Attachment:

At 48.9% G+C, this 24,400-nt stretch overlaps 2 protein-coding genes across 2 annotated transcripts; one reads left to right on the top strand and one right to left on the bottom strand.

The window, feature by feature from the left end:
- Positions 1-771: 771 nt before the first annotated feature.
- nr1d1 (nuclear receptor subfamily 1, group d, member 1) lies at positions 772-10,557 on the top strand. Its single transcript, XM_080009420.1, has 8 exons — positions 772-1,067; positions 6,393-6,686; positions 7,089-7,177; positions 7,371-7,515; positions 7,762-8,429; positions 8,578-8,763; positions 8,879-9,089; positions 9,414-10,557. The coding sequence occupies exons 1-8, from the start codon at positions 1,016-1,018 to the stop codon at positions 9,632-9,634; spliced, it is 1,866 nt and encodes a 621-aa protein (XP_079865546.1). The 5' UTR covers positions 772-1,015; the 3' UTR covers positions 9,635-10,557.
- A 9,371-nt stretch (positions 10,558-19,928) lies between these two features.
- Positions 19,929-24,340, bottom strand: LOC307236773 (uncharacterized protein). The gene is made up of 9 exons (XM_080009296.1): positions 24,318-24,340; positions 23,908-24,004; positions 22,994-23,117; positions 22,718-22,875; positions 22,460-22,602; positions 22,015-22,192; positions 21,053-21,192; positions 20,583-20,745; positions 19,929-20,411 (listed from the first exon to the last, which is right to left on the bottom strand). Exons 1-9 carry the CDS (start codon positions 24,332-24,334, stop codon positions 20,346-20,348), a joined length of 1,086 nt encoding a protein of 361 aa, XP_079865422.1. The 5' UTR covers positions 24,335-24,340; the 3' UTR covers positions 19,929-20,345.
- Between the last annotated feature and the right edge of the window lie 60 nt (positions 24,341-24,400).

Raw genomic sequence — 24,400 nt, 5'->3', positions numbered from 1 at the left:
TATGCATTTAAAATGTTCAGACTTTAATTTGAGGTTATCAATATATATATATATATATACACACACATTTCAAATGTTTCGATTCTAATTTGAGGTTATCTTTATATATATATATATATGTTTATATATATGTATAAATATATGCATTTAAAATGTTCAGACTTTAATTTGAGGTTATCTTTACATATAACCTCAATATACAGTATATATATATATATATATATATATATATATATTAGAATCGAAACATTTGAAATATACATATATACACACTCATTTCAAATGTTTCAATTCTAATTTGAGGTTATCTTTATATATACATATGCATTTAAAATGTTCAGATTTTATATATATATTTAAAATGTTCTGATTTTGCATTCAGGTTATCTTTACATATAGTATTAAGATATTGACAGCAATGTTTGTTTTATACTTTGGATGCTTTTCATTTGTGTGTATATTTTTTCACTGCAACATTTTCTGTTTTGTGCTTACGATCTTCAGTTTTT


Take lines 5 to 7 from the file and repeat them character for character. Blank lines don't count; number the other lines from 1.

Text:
- A 9,371-nt stretch (positions 10,558-19,928) lies between these two features.
- Positions 19,929-24,340, bottom strand: LOC307236773 (uncharacterized protein). The gene is made up of 9 exons (XM_080009296.1): positions 24,318-24,340; positions 23,908-24,004; positions 22,994-23,117; positions 22,718-22,875; positions 22,460-22,602; positions 22,015-22,192; positions 21,053-21,192; positions 20,583-20,745; positions 19,929-20,411 (listed from the first exon to the last, which is right to left on the bottom strand). Exons 1-9 carry the CDS (start codon positions 24,332-24,334, stop codon positions 20,346-20,348), a joined length of 1,086 nt encoding a protein of 361 aa, XP_079865422.1. The 5' UTR covers positions 24,335-24,340; the 3' UTR covers positions 19,929-20,345.
- Between the last annotated feature and the right edge of the window lie 60 nt (positions 24,341-24,400).